Department of Communication

 

 

The Nature of the Receiver: Attitude Formation and Change

Chapter 4
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When we analyze our audiences we estimate their attitudes and beliefs and the then prepare our message to best meet those feelings. It’s an imprecise science, but essential if the rhetorical communicator is to have any success.


The Nature of Attitudes—


A person’s attitude predisposition to behave in a particular way in response to something they are exposed to from others. We may hold a specific attitude but still act in a way contradictory to it. You may dislike someone’s lifestyle but still treat him or her with respect if you interact with that person. So what we believe and how we act are not always consistent. The same is true for what we say and what we do (see the LaPiere along with the DeFleur and Westie examples on page 64-65). Seldom does our behavior result from one single attitude. More likely our behavior is influenced by many attitudes; and that “cluster of attitudes” will shape our actions much more so than a single attitude. People generally have thousands of attitudes. Key point: behavior is always consistent with one or more attitudes, but what particular attitudes these are, are not always immediately apparent. Our opinions are essentially our attitudes that are verbally expressed; and certainly predictable given our attitude toward whatever. Like our attitudes, our expressed opinions are sometimes inconsistent. We may give “lip service” by saying one thing while believing something else. But in general, our behaviors and our opinions accurately reflect the attitudes we hold.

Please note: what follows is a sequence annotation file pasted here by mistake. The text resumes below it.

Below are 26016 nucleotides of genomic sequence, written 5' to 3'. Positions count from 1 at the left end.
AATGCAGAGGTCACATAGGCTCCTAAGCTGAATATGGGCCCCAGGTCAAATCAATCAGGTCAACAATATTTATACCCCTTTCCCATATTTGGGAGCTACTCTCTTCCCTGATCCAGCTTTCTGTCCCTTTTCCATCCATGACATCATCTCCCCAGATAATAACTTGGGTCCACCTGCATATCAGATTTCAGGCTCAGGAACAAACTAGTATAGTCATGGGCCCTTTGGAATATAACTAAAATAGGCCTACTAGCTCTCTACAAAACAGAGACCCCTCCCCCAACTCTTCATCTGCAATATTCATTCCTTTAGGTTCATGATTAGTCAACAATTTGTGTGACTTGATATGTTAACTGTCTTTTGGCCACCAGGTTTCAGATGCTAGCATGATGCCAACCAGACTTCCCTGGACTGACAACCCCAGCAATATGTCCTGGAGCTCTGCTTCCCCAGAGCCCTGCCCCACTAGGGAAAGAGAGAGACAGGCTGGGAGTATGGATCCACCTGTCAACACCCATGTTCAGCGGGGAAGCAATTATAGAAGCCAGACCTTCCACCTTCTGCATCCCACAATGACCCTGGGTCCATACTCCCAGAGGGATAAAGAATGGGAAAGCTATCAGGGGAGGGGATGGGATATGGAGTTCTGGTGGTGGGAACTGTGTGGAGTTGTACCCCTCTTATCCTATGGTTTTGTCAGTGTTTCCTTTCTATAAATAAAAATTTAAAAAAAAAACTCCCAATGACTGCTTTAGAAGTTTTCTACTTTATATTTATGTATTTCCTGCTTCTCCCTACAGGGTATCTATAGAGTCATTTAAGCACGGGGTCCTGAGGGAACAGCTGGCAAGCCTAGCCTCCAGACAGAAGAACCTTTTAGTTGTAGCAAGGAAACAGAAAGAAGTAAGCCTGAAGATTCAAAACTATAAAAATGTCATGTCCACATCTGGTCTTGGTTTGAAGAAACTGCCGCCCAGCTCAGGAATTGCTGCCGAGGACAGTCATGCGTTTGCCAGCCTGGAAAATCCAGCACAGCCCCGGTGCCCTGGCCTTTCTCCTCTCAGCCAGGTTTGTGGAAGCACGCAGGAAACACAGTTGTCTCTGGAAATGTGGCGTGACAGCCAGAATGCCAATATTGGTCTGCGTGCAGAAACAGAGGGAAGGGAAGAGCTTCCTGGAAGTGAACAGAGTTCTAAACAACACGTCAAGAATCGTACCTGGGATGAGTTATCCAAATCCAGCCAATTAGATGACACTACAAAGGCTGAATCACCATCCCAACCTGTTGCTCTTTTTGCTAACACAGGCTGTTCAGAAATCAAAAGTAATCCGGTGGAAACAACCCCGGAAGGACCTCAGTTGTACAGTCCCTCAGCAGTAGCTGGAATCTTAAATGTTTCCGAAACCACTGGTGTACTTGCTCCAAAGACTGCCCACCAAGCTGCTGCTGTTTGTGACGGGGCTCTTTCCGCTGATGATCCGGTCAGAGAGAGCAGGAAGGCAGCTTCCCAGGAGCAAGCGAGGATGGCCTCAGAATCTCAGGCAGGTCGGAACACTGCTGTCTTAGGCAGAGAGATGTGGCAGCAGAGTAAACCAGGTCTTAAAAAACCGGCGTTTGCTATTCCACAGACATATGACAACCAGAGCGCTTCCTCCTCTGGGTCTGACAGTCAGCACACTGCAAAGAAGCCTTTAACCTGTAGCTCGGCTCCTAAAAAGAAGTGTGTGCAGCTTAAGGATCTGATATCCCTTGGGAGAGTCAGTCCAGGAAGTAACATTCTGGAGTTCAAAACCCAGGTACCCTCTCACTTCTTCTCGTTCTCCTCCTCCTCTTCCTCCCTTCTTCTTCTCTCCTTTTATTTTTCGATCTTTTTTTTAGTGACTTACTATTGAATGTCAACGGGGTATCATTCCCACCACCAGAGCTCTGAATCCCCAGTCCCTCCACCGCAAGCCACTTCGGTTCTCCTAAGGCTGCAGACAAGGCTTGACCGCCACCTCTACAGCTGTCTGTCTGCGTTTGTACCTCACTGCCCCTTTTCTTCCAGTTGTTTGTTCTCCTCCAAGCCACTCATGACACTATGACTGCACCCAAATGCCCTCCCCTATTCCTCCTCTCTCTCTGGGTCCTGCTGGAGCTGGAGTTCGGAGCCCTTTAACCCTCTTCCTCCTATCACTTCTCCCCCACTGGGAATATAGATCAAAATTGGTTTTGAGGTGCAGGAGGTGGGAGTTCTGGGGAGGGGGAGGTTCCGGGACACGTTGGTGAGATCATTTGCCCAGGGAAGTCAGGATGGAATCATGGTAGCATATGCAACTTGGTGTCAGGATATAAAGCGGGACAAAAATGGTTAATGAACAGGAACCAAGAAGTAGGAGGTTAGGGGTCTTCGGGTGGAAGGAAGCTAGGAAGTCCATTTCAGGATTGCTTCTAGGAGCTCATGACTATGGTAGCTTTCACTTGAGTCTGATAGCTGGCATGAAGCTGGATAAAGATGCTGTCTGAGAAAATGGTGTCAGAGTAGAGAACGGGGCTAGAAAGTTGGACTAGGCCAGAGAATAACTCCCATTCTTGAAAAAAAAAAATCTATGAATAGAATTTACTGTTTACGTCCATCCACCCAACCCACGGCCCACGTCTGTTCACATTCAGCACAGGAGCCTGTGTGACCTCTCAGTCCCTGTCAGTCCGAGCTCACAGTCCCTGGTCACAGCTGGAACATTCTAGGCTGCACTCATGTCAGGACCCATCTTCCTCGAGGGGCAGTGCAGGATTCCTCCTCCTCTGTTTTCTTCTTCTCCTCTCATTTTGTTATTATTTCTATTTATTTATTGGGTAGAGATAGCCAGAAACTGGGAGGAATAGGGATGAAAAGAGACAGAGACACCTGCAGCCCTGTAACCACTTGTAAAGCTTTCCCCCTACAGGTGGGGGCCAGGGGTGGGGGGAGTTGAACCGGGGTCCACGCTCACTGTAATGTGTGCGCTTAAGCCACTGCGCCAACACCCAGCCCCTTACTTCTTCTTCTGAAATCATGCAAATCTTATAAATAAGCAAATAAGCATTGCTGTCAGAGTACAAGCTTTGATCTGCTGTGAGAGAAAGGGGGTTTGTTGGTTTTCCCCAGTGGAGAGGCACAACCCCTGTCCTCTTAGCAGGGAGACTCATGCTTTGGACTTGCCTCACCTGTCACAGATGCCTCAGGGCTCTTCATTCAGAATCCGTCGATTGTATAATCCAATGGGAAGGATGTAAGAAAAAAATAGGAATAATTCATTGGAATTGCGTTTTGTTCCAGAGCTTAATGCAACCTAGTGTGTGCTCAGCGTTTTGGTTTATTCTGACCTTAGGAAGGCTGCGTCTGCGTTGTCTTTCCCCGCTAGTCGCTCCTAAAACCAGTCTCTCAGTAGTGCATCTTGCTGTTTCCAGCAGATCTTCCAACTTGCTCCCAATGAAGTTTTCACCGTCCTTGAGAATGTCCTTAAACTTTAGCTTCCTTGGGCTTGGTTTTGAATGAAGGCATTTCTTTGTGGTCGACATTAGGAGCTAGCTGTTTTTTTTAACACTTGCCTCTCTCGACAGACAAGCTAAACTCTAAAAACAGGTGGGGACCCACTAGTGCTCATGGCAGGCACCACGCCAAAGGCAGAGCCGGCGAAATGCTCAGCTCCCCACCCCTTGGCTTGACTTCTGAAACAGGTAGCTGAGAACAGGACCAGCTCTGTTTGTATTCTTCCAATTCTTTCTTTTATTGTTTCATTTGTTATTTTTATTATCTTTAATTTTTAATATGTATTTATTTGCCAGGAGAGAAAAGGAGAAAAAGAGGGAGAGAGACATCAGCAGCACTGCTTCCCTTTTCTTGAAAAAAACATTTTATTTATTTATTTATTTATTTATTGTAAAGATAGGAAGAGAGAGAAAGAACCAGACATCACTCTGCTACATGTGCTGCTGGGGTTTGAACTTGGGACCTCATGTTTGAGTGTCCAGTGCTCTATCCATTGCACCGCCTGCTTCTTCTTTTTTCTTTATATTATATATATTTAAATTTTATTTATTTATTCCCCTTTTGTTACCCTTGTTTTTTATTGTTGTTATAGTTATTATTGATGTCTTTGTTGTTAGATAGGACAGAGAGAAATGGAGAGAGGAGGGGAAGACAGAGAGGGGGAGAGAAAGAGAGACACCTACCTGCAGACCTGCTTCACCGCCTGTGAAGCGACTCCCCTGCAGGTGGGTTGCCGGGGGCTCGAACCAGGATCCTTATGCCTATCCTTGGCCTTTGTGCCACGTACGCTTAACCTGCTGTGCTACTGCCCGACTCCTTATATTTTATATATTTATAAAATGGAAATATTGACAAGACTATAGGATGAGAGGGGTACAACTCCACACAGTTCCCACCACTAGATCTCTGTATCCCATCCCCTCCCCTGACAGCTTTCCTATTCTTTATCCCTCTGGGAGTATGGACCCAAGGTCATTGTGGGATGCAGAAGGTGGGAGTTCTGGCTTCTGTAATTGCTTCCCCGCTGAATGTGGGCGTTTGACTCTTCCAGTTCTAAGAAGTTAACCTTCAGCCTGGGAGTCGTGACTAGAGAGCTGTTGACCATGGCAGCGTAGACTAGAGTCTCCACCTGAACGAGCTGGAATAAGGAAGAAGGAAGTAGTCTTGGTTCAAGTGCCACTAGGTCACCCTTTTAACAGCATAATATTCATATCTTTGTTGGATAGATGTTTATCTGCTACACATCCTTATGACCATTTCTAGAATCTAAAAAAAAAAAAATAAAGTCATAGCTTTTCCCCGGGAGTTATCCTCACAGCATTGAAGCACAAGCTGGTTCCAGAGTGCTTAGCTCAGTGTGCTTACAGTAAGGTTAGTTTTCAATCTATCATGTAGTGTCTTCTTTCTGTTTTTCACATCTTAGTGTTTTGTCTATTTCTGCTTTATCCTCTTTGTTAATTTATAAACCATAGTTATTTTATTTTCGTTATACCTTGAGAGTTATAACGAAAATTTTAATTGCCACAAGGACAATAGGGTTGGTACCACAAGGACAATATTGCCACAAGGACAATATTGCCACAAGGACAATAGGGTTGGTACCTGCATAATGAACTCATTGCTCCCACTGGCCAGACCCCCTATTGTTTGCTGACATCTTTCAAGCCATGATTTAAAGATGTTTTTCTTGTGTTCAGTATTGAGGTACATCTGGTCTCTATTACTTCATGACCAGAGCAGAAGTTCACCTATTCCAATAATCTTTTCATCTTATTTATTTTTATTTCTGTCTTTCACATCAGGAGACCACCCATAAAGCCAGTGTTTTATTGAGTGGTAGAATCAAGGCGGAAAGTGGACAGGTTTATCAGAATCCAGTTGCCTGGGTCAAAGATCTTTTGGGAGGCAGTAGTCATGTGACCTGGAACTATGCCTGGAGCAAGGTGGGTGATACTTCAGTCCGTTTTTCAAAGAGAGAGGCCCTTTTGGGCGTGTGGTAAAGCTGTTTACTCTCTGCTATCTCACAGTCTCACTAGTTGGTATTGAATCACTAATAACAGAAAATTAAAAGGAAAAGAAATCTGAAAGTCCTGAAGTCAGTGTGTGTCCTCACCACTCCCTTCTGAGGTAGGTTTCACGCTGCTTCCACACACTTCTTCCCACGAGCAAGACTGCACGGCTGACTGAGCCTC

The Nature of Attitude: Three Characteristics—